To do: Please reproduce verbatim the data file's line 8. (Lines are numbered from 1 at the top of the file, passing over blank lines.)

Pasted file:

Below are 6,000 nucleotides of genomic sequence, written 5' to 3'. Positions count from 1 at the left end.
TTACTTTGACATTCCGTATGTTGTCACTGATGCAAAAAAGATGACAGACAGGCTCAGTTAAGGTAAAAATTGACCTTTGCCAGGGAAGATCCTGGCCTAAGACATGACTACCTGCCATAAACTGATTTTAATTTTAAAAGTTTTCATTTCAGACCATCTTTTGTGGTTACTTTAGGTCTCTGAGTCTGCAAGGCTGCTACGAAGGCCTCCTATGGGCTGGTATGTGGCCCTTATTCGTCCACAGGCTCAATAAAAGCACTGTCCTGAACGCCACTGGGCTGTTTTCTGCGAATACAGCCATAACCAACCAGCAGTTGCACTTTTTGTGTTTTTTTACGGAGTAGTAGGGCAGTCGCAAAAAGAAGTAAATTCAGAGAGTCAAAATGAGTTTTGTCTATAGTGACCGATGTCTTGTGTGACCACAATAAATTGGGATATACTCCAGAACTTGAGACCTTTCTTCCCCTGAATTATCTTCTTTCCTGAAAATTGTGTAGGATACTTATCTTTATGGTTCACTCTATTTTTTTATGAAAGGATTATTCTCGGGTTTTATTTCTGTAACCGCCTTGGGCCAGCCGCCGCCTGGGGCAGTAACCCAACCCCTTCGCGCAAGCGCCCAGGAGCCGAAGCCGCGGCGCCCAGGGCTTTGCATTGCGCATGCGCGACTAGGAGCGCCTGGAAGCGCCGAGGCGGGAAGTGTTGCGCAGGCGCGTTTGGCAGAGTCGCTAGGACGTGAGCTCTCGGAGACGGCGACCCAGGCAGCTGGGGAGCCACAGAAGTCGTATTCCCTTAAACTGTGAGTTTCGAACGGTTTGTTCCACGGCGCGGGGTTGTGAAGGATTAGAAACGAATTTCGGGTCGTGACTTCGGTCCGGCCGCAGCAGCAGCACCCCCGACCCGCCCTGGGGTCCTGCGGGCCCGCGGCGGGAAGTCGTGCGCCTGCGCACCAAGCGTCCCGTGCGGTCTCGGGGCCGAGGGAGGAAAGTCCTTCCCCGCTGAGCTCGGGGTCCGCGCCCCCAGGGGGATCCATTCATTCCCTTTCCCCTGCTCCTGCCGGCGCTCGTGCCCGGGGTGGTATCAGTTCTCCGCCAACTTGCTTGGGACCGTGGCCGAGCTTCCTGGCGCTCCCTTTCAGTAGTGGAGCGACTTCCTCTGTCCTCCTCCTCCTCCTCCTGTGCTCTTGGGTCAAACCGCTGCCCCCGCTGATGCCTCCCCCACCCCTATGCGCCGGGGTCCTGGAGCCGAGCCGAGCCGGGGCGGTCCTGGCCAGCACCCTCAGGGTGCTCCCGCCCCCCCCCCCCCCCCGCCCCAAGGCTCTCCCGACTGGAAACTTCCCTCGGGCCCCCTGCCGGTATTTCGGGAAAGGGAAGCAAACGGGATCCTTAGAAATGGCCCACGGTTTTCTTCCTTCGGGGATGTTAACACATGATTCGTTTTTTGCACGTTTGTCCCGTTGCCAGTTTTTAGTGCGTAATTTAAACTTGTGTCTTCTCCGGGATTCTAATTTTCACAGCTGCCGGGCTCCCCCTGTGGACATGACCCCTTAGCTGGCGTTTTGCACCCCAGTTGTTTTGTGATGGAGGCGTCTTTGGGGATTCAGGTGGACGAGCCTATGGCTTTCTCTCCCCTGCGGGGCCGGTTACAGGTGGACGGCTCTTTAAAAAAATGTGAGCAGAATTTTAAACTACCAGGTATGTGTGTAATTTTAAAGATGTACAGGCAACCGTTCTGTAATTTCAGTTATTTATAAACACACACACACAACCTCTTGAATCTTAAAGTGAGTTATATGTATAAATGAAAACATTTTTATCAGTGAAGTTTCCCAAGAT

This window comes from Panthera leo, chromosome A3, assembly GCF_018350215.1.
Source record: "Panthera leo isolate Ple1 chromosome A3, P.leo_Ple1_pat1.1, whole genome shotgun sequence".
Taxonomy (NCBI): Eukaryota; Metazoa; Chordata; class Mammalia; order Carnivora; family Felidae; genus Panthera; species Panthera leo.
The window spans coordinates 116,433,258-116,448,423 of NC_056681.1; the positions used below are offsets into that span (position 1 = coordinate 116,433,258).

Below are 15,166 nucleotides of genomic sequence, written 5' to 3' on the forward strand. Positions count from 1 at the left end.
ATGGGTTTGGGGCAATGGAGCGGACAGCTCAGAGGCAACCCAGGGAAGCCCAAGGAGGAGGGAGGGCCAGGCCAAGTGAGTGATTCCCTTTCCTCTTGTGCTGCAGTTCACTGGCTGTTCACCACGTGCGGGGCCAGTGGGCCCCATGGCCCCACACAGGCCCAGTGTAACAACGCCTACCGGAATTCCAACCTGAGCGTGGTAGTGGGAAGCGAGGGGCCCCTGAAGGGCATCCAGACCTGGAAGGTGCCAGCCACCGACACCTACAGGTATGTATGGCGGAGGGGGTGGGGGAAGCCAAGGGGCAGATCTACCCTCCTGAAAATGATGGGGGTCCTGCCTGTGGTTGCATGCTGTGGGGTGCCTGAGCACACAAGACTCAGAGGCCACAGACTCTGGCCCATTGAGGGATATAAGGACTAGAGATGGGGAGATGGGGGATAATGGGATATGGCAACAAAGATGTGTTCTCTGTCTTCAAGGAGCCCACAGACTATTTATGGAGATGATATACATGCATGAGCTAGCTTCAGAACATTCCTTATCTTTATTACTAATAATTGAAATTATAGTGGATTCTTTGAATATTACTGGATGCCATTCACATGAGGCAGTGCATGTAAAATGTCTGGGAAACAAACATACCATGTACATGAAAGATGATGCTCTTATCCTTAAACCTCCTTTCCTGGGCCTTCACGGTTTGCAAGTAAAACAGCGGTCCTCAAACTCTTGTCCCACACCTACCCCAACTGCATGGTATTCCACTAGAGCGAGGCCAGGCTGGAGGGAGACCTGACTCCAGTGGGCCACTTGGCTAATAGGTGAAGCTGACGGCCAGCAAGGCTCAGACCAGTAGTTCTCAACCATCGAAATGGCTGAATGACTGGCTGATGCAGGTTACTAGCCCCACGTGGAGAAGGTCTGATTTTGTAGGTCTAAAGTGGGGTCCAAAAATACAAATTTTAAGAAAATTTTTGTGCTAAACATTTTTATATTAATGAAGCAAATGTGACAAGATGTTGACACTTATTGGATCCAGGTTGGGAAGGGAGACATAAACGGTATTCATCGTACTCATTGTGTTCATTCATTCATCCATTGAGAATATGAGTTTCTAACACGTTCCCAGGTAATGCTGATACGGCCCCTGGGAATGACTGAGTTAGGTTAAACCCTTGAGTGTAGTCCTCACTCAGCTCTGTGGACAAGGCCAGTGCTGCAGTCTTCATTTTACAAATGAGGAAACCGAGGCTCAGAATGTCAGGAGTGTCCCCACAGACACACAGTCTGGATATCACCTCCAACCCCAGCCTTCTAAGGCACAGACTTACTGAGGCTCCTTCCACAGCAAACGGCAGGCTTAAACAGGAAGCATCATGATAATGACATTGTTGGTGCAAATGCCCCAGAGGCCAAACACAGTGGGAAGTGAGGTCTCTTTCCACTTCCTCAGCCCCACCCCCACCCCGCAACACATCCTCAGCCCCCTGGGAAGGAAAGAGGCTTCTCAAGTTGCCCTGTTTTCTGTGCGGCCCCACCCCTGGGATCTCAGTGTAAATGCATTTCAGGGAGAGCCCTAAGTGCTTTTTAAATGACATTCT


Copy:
ATGGGTTTGGGGCAATGGAGCGGACAGCTCAGAGGCAACCCAGGGAAGCCCAAGGAGGAGGGAGGGCCAGGCCAAGTGAGTGATTCCCTTTCCTCTTGTGCTGCAGTTCACTGGCTGTTCACCACGTGCGGGGCCAGTGGGCCCCATGGCCCCACACAGGCCCAGTGTAACAACGCCTACCGGAATTCCAACCTGAGCGTGGTAGTGGGAAGCGAGGGGCCCCTGAAGGGCATCCAGACCTGGAAGGTGCCAGCCACCGACACCTACAGGTATGTATGGCGGAGGGGGTGGGGGAAGCCAAGGGGCAGATCTACCCTCCTGAAAATGATGGGGGTCCTGCCTGTGGTTGCATGCTGTGGGGTGCCTGAGCACACAAGACTCAGAGGCCACAGACTCTGGCCCATTGAGGGATATAAGGACTAGAGATGGGGAGATGGGGGATAATGGGATATGGCAACAAAGATGTGTTCTCTGTCTTCAAGGAGCCCACAGACTATTTATGGAGATGATATACATGCATGAGCTAGCTTCAGAACATTCCTTATCTTTATTACTAATAATTGAAATTATAGTGGATTCTTTGAATATTACTGGATGCCATTCACATGAGGCAGTGCATGTAAAATGTCTGGGAAACAAACATACCATGTACATGAAAGATGATGCTCTTATCCTTAAACCTCCTTTCCTGGGCCTTCACGGTTTGCAAGTAAAACAGCGGTCCTCAAACTCTTGTCCCACACCTACCCCAACTGCATGGTATTCCACTAGAGCGAGGCCAGGCTGGAGGGAGACCTGACTCCAGTGGGCCACTTGGCTAATAGGTGAAGCTGACGGCCAGCAAGGCTCAGACCAGTAGTTCTCAACCATCGAAATGGCTGAATGACTGGCTGATGCAGGTTACTAGCCCCACGTGGAGAAGGTCTGATTTTGTAGGTCTAAAGTGGGGTCCAAAAATACAAATTTTAAGAAAATTTTTGTGCTAAACATTTTTATATTAATGAAGCAAATGTGACAAGATGTTGACACTTATTGGATCCAGGTTGGGAAGGGAGACATAAACGGTATTCATCGTACTCATTGTGTTCATTCATTCATCCATTGAGAATATGAGTTTCTAACACGTTCCCAGGTAATGCTGATACGGCCCCTGGGAATGACTGAGTTAGGTTAAACCCTTGAGTGTAGTCCTCACTCAGCTCTGTGGACAAGGCCAGTGCTGCAGTCTTCATTTTACAAATGAGGAAACCGAGGCTCAGAATGTCAGGAGTGTCCCCACAGACACACAGTCTGGATATCACCTCCAACCCCAGCCTTCTAAGGCACAGACTTACTGAGGCTCCTTCCACAGCAAACGGCAGGCTTAAACAGGAAGCATCATGATAATGACATTGTTGGTGCAAATGCCCCAGAGGCCAAACACAGTGGGAAGTGAGGTCTCTTTCCACTTCCTCAGCCCCACCCCCACCCCGCAACACATCCTCAGCCCCCTGGGAAGGAAAGAGGCTTCTCAAGTTGCCCTGTTTTCTGTGCGGCCCCACCCCTGGGATCTCAGTGTAAATGCATTTCAGGGAGAGCCCTAAGTGCTTTTTAAATGACATTCT